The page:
October 15, 2004


By Molly Burkhart © 2004

I hate cannonballs.

Muskets, I can handle. Bayonets, I can counter. But those damn, shrapnel-filled cannonballs scare the holy hell out of me.

I've seen whickering strips of metal tear a man's legs out from under him, rip out a man's intestines, peel a man's face down to the bone. I hate cannonballs.

They put nails in them. Nails and barbed wire and even forks, when they run out of other shrapnel. Who thinks of these things? What kind of mind comes up with something so insanely, effectively cruel?

Whoever he was, they probably made him a general.

I wish we were fighting foreigners. I don't have any kin up north, but it just doesn't seem right to slaughter people from my own...well...my own country, sort of. I don't guess I've killed anyone I know yet, but it's just a matter of time.

Lying here thinking about it doesn't help, but it does pass the time between the bombardment and dawn.

They're depriving us of sleep, of course. They keep up the cannonade until well after midnight, only allowing us a few hours of sleep before the sun comes up and they start with the tracer shots. They aren't actually trying to shoot us, for the most part. No, they're just measuring how much gun powder they need for the most effectiveness when they decide to actually attack.

Vicious bastards, but smart bastards, nonetheless. It's an old-fashioned siege.

My watch partner is asleep, bless his soul. He nodded off early, but I don't have the heart to wake him. I can sleep during the day, and I really don't mind this time of night. It's quiet.

Once the cannons still, it doesn't take long for nature to step into the silence. Night birds, crickets, and spring peepers start their noise, singing in the spaces between until it seems like the cannons never fired a volley. If it weren't for the occasional masonry falling apart in the night, I could almost convince myself I'm just camping out with my little brother.

God, I miss that kid. Thank the good Lord he's too young for war just yet.

Suddenly, it's entirely too quiet, and I sit up straight, gripping my gun. I haven't heard anything yet, but that's half the problem. Wasn't I just musing on the peaceful night music?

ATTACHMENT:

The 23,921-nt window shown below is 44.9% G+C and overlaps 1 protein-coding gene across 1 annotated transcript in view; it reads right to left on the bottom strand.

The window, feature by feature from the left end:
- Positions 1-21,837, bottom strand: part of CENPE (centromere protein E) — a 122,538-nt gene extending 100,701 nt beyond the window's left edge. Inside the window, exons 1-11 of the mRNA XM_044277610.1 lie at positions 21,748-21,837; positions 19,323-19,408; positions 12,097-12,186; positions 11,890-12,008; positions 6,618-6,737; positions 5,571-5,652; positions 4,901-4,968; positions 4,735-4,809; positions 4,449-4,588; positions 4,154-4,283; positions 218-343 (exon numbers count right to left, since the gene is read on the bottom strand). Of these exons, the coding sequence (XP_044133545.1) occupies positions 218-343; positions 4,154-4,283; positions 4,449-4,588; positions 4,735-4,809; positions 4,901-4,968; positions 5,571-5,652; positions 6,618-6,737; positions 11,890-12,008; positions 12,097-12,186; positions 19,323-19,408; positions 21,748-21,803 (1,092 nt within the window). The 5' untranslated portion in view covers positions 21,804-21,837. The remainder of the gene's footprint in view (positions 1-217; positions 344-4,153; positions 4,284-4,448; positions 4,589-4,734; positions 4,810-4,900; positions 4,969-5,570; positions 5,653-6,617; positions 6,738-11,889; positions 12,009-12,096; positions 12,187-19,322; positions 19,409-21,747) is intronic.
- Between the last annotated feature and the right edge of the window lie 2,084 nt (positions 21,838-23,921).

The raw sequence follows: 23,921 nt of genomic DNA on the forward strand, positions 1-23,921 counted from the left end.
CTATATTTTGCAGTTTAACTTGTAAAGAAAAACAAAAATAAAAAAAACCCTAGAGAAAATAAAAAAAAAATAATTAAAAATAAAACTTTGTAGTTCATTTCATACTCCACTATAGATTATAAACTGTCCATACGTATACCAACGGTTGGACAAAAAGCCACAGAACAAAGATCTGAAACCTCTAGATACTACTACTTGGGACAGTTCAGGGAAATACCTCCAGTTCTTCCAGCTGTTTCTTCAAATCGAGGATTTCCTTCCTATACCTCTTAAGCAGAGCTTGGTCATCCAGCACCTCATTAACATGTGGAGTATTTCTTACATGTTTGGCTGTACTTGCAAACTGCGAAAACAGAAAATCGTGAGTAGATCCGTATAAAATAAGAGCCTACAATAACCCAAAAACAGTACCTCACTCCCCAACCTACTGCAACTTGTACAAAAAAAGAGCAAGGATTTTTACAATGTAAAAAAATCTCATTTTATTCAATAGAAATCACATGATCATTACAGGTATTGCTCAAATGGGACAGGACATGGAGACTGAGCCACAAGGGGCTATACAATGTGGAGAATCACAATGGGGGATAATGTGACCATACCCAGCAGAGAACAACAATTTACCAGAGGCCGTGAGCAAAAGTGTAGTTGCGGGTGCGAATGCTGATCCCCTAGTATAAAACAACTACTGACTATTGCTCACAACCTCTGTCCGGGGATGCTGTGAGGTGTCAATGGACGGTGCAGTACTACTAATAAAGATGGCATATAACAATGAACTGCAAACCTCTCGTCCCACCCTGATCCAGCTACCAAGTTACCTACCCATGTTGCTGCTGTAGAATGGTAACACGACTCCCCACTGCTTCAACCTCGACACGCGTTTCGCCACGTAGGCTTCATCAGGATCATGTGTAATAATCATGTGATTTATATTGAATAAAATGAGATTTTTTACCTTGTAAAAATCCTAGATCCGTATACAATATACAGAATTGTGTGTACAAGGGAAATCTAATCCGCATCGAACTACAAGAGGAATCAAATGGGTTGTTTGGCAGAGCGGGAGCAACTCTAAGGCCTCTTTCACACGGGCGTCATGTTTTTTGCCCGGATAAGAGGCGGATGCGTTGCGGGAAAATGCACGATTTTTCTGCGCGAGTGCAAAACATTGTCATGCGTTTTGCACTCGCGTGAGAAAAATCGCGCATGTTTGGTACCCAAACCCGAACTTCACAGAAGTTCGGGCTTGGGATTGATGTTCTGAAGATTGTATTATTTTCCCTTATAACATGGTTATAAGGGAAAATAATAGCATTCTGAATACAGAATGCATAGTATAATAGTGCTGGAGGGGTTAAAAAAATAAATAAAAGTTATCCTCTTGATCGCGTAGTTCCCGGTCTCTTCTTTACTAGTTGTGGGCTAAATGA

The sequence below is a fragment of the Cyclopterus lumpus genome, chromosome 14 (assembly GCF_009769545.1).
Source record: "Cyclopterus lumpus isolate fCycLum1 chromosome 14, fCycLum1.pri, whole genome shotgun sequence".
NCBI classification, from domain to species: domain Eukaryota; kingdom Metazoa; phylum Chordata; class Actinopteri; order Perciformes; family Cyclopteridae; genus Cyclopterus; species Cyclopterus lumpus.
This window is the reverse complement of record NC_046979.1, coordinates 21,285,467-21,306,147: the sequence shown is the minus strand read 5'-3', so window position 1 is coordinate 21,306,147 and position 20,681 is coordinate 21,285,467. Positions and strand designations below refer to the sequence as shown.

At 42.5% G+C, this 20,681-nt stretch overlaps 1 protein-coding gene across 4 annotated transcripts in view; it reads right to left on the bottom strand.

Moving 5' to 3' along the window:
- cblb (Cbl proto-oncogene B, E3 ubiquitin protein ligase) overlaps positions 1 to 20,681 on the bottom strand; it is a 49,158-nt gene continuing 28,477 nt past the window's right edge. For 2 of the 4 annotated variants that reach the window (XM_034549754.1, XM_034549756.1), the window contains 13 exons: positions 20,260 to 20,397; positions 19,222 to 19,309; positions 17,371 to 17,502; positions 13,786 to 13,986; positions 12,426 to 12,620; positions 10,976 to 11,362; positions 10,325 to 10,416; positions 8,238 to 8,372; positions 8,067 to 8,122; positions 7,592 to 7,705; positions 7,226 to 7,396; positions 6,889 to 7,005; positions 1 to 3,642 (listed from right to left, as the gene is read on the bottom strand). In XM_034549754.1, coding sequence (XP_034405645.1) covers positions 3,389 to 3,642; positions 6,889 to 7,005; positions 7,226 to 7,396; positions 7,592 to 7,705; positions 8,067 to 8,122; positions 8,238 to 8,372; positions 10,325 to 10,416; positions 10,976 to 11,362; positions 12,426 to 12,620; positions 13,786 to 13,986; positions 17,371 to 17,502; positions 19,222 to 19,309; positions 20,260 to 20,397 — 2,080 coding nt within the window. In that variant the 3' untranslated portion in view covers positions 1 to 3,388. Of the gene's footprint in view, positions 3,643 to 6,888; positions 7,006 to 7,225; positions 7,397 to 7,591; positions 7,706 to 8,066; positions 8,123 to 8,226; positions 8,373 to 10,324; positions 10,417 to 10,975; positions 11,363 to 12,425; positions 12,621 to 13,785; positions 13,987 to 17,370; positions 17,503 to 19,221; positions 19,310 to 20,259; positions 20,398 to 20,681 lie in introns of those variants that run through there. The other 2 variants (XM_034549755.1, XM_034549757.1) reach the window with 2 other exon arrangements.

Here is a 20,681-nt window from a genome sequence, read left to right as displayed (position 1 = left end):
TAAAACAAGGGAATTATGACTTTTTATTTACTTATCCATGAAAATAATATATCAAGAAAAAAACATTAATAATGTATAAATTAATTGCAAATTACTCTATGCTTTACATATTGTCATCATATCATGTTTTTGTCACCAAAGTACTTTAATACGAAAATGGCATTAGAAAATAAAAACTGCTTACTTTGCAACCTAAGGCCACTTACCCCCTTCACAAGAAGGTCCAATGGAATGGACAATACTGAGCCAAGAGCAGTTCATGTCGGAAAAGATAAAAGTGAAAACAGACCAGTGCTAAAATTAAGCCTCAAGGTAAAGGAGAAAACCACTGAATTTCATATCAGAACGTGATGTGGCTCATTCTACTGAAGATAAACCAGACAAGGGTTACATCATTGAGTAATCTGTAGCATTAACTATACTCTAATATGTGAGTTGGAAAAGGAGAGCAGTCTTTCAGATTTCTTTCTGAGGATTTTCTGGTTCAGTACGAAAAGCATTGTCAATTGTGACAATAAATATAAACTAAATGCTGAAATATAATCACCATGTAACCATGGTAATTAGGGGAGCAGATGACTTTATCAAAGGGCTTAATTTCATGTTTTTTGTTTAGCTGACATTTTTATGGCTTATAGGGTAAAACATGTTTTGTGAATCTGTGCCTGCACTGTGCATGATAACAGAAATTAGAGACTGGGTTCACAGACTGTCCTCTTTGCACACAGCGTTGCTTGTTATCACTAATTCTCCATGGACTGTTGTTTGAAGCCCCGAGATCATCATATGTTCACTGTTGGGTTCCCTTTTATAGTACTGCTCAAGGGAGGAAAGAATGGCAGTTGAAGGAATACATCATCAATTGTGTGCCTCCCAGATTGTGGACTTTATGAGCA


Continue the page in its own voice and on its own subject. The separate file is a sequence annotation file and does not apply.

I catch a flash of movement, and my musket is set against my shoulder before I really think about it. I guess I've been here long enough that my reflexes beat out logic. It could just be a deer, but I feel safer with my gun at the ready, and I make no move to lower it.

There it is again, a slight twitch of a bush, the leaves shivering. No breath of wind stirs the unnatural silence, and surely a deer wouldn't scare the crickets quiet.

My finger tightens on the trigger, and I wait for the interloper to show himself. For a small eternity, I see nothing. My breath stills in my chest. I am calm. A scout, I can handle.

At least it's not cannonballs.

He never fully shows himself, but, unlike me, he finally breaks. His eyes give him away. I catch a wink of reflected light as he shifts his gaze, and I put a ball directly through that tiny flash.

The report is deafening in the silence, and my watch partner wets himself as he jerks awake.

The whole fort comes alive, but I leave it behind, dropping my musket and pulling a hunting knife to check my kill. I jump off the wall, creeping across the greenbelt and into the trees.

Scouts rarely have valuable information, but he might be carrying food, and only an idiot wouldn't at least go through the pockets and pack.

He's a little older than I am, I think. At least he's not younger. That always hurts, somehow.

He looks like someone's big brother.

My shot was true; his right eye is completely gone, as is most of the back of his head. His blue uniform is pristine, but the tree a few feet behind is spattered with blood and bits of brain and bone. His rifle lay like a discarded toy a few inches from his hand.

I nod once. It was either him or me. My reflexes knew that, but my conscience feels a little better with the knowledge that this fellow truly did intend to shoot.

His pockets are empty, but his pack is a veritable treasure trove. I fill my pockets with enough jerky to last several days, a good dollar's worth of loose change, and a handful of hard candy. I haven't had candy in an age.

Leaving the rest of his supplies in the pack, I tug it off his shoulders and take it with me back to the fort. We'll bury him tomorrow, but for tonight, I think we'll make use of his deck of cards. Something tells me no one's getting any more sleep, anyway.

Things settle down quickly enough, a group of boys forming a quiet poker game as I take my place on the wall. I settle in again, my reloaded musket comfortable in my hands. It didn't take long for the wildlife to readjust, of course, and the rhythmic buzz of the crickets soothes me, makes me again appreciate this time of night.

The peace won't last long, of course. Tomorrow, the cannons will roar again, sending those damned monstrosities over the walls and into our buildings, taking lives and legs and intestines and faces.

Did I mention that I hate cannonballs?

Molly Burkhart is a writer from Joplin, Missouri and the author of the blog Letters to Charlie.

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